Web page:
Exchange Rate Risk
The profitability and success of companies operating in other countries are primarily affected by changes in exchange rates and currency volatilities. Firms that have expanded to new countries experience three forms of exchange rate risks including transaction exposure, operating or economic exposure, and translation exposure. Transaction exposure originates from the need of the company to pay or receive the payment that is in different denominations. These risks can result in the loss of money in the exchange process. Economic or operating risks arise from the unexpected fluctuations in the value of the currency, which affects the future market value and cash flows of the firm. This exposure can cause substantial, long-term risks and can lead to the loss of a company's competitive power and position due to the effects of exchange rates on prices. Lastly, translation exposure comprises the effects of fluctuations in currency on financial statements.
The business will experience comparative advantages in terms of resources. Investment into a country with natural resources of higher quality and quantity is beneficial. The comparative advantage in funds will be derived from the benefits of geography and climate, making it more profitable to produce in the host country than in the home country. Before the expansion, the state would only enjoy the natural resources through imports, which led to high costs of production. Also, the company will enjoy a comparative advantage in terms of demographics (Brencic, 2001). The readily available workforce and customer base will enable the business to improve speed in production and also boost sales. Additionally, the company will enjoy a comparative advantage in terms of reduced import controls such as quotas, subsidies, and tariffs.
The company will utilize price and non-price strategies to increase profitability and improve market expansion in the new market. The price factors that the firm will use include land, capital, and labor, while the non-price factors will consist of the provision of quality goods, location and environment, flexibility, innovation, knowledge, and human resources. The business will ensure maximum utilization of the price factors and ensure maximization of quality in the non-price factors.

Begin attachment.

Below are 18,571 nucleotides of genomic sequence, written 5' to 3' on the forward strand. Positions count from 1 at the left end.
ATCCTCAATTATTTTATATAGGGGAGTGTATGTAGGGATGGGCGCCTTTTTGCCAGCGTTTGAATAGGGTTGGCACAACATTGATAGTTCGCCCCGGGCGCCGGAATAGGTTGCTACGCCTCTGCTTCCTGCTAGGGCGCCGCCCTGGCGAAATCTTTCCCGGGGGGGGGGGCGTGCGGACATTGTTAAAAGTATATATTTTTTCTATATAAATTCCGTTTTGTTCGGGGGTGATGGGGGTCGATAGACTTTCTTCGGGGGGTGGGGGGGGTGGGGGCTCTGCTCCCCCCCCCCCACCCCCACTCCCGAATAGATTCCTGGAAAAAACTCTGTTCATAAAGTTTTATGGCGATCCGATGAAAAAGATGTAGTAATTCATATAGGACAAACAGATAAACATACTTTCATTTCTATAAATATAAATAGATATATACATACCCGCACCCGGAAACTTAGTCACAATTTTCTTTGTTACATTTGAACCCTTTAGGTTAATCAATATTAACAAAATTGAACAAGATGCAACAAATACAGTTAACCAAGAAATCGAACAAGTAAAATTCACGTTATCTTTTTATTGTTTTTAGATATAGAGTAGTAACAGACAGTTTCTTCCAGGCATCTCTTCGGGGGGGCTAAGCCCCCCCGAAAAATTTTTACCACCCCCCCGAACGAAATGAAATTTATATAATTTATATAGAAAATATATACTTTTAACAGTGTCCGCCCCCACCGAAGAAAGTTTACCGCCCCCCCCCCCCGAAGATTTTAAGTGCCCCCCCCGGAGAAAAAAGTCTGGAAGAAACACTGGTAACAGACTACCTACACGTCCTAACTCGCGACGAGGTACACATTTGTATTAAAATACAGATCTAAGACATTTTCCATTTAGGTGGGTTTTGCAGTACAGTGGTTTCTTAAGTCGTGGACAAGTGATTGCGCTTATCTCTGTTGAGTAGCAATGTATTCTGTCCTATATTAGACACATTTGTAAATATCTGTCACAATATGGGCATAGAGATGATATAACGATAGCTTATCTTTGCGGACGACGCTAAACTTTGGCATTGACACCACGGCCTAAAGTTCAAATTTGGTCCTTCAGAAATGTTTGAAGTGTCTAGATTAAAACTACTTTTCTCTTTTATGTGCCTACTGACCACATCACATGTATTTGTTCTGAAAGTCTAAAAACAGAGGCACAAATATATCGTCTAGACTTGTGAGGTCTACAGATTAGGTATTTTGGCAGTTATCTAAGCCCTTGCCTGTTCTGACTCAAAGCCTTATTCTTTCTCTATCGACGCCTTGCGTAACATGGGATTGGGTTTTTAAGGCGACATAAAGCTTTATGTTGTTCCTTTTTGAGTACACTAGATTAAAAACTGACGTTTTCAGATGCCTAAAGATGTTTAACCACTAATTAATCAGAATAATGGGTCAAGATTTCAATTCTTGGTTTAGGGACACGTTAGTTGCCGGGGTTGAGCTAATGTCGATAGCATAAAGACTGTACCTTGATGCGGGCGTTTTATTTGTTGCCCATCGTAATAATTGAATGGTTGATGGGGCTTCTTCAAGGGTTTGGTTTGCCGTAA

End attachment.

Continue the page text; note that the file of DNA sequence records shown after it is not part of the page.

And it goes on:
The business will sustain its success by utilizing its comparative and competitive advantages. Also, the company has a strong market in its home country, meaning that the export market is strong and viable. This gives it an advantage over local firms as it has a larger customer base. Also, the firm can access financial services from outside (Brencic, 2001). Expansion of production will rely on the utilization of resources and observance of the business rules and regulations in the new country. However, the country will be at a domestic market disadvantage because of the subsidies and financial aid that local firms receive from the government. As such, to acquire the price advantage, the firm will have to increase quality and position its brand in a manner that makes it superior.
Alfaro, L., (2015). The Effect of Capital Controls. Retrieved from https://www.weforum.org/agenda/2015/01/the-effect-of-capital-controls/
Brencic, M. M. (2001). Analyzing competitive advantages on the basis of resource-based view: the concept of price and non-price factors. Journal for East European Management Studies, 313-330.
Hussain, Z. (2014). Can Political Stability Hurt Economic Growth? Retrieved from http://blogs.worldbank.org/endpovertyinsouthasia/can-political-stability-hurt-economic-growth
Challenges of Expansion to a Foreign Location